Gamma Knife Treatment for Chordomas
Chordomas at the level of the clivus or elsewhere in the skull base are difficult to remove surgically and have a high recurrence rate. The use of post operative radiation with heavy particles was shown to be associated with a significant long term survival but with only modest reduction in tumor size.
We treated ten patients with a chordoma for whom follow up greater than two years is available in six. Two tumors shrank, two increased in size and the remaining two are unchanged.
Linear accelerator based radiosurgery results for chordomas have been published. Thirteen patients followed for an average of 32 months (range 4 to 80 months) were evaluated. All but one patient, who died at 4 months of tumor progression, was alive. Local control of the tumor was 69 percent (tumor unchanged or smaller), and there was one significant complication (pituitary dysfunction requiring replacement therapy).
Chondromas and Chondrosarcomas
These are rare tumors in the skull base. We have treated four chondromas and seven chondrosarcomas with Gamma surgery. Response in some cases was very good (greater than 50 percent reduction in size) and none have progressed with a follow-up of 1 to 5 years.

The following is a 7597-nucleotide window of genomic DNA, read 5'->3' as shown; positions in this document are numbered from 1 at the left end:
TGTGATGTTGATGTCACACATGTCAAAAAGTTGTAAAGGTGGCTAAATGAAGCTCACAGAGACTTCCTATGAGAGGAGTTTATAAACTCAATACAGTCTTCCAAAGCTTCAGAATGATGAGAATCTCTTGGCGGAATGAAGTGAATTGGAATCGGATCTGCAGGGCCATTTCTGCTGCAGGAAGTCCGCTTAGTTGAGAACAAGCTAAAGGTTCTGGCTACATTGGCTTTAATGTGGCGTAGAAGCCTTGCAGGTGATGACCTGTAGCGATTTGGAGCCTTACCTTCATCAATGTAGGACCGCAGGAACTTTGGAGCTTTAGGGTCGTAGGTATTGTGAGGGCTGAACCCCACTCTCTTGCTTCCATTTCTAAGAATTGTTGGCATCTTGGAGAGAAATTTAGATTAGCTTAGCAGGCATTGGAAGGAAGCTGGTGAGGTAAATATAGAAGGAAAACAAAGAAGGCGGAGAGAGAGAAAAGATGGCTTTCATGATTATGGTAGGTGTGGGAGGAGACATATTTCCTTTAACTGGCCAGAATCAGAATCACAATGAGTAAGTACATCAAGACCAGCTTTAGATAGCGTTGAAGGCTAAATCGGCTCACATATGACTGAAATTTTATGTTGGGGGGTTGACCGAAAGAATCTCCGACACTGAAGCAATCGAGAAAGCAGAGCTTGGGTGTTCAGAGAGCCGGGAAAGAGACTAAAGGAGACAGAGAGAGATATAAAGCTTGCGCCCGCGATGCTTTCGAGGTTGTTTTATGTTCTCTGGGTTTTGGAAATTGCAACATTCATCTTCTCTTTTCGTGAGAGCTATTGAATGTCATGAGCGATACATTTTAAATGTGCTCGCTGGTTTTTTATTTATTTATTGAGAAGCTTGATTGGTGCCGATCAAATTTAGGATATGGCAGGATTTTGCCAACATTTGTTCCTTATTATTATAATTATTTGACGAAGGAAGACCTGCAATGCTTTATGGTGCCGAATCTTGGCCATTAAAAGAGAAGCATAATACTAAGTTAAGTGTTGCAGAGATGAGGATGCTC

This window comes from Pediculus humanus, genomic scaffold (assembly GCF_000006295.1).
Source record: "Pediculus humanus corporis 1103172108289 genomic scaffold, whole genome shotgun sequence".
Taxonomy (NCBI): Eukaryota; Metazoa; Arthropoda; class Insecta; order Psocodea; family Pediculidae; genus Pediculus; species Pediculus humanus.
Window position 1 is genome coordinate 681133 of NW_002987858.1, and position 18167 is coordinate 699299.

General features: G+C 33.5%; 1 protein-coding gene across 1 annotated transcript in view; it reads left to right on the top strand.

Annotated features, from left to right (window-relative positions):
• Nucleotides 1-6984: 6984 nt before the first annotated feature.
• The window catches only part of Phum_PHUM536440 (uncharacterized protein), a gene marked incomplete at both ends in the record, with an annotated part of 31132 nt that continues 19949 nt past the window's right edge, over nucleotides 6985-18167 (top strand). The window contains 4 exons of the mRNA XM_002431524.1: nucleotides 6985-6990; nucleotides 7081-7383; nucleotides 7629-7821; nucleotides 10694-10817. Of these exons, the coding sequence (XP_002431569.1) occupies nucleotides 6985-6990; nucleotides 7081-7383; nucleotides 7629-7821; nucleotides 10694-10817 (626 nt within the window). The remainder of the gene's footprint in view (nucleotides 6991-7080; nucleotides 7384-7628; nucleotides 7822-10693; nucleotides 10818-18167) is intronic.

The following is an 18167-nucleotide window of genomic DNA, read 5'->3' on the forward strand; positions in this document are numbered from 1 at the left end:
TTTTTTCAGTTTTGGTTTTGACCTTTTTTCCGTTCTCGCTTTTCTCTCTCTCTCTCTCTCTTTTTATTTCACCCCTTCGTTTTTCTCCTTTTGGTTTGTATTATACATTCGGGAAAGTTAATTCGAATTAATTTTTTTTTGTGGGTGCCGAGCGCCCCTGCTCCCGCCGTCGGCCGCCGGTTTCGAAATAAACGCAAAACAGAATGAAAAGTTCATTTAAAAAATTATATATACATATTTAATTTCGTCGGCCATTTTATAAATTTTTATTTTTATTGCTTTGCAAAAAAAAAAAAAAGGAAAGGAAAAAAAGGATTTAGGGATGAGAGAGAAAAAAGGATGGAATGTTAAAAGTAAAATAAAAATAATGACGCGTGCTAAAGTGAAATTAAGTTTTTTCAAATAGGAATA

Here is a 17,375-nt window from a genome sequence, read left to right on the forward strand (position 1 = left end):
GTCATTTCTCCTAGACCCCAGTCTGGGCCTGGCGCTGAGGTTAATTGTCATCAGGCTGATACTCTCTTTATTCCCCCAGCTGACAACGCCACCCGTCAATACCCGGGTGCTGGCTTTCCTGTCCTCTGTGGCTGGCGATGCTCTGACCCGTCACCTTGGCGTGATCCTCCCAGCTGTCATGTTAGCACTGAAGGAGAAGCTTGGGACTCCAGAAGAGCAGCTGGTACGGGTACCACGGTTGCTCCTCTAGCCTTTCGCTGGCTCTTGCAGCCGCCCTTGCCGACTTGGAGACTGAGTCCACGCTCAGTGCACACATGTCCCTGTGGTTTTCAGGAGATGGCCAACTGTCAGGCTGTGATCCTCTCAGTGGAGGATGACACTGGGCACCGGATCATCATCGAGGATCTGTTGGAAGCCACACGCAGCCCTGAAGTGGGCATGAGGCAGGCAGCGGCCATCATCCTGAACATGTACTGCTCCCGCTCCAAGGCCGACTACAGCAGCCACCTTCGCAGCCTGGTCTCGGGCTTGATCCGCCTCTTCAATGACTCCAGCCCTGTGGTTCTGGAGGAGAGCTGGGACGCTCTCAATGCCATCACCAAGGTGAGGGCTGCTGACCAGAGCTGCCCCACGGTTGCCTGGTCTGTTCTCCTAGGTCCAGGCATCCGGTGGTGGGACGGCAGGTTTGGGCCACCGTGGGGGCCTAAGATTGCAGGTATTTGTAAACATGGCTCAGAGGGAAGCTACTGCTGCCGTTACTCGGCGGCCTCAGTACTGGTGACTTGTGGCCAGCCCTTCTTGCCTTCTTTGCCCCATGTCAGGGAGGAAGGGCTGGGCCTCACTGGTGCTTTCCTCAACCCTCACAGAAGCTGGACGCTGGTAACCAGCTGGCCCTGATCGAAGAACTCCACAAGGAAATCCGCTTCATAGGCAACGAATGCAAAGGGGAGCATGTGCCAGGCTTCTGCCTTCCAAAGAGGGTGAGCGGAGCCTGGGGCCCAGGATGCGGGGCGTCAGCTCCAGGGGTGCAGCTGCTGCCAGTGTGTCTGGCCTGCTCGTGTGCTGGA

Muthukumar et. al treated 15 patients (nine with chordomas and six with chondrosarcomas) with Gamma surgery and reported their results with an average follow-up of four years. Four of their patients had died; only two deaths were related to progression of disease and both of these had progression outside of the treated area. Only one of the surviving 11 had tumor progression, and five had shrunk. Gamma surgery seems to be a reasonable treatment alternative for these tumors, but longer follow-up and larger series are required before definitive statements can be made.